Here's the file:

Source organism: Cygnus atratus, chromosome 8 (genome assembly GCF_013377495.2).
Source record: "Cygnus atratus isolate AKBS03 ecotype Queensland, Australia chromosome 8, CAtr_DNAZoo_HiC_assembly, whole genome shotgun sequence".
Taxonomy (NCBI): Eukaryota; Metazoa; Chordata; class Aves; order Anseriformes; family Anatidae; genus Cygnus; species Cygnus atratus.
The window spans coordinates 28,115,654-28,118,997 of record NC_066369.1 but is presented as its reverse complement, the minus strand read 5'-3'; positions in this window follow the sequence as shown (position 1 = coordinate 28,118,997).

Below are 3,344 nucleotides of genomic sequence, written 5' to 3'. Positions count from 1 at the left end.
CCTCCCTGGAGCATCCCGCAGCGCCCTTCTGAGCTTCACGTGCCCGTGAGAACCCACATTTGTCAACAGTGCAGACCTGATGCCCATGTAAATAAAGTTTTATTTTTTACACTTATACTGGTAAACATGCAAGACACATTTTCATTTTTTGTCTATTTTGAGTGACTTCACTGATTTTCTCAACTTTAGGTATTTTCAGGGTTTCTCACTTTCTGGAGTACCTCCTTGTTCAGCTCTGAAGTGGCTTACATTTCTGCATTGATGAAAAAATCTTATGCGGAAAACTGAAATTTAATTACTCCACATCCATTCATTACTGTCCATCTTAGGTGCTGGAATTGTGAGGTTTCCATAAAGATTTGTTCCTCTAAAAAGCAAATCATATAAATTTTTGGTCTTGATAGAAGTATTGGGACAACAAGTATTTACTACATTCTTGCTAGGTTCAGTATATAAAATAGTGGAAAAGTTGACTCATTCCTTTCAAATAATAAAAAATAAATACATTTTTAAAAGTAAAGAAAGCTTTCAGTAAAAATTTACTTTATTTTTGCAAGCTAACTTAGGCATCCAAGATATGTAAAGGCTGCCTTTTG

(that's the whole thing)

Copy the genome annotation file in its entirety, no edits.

Source organism: Cygnus atratus, chromosome 8 (genome assembly GCF_013377495.2).
Source record: "Cygnus atratus isolate AKBS03 ecotype Queensland, Australia chromosome 8, CAtr_DNAZoo_HiC_assembly, whole genome shotgun sequence".
Taxonomy (NCBI): Eukaryota; Metazoa; Chordata; class Aves; order Anseriformes; family Anatidae; genus Cygnus; species Cygnus atratus.
The window spans coordinates 28,115,654-28,118,997 of record NC_066369.1 but is presented as its reverse complement, the minus strand read 5'-3'; positions in this window follow the sequence as shown (position 1 = coordinate 28,118,997).

Below are 3,344 nucleotides of genomic sequence, written 5' to 3'. Positions count from 1 at the left end.
CCTCCCTGGAGCATCCCGCAGCGCCCTTCTGAGCTTCACGTGCCCGTGAGAACCCACATTTGTCAACAGTGCAGACCTGATGCCCATGTAAATAAAGTTTTATTTTTTACACTTATACTGGTAAACATGCAAGACACATTTTCATTTTTTGTCTATTTTGAGTGACTTCACTGATTTTCTCAACTTTAGGTATTTTCAGGGTTTCTCACTTTCTGGAGTACCTCCTTGTTCAGCTCTGAAGTGGCTTACATTTCTGCATTGATGAAAAAATCTTATGCGGAAAACTGAAATTTAATTACTCCACATCCATTCATTACTGTCCATCTTAGGTGCTGGAATTGTGAGGTTTCCATAAAGATTTGTTCCTCTAAAAAGCAAATCATATAAATTTTTGGTCTTGATAGAAGTATTGGGACAACAAGTATTTACTACATTCTTGCTAGGTTCAGTATATAAAATAGTGGAAAAGTTGACTCATTCCTTTCAAATAATAAAAAATAAATACATTTTTAAAAGTAAAGAAAGCTTTCAGTAAAAATTTACTTTATTTTTGCAAGCTAACTTAGGCATCCAAGATATGTAAAGGCTGCCTTTTG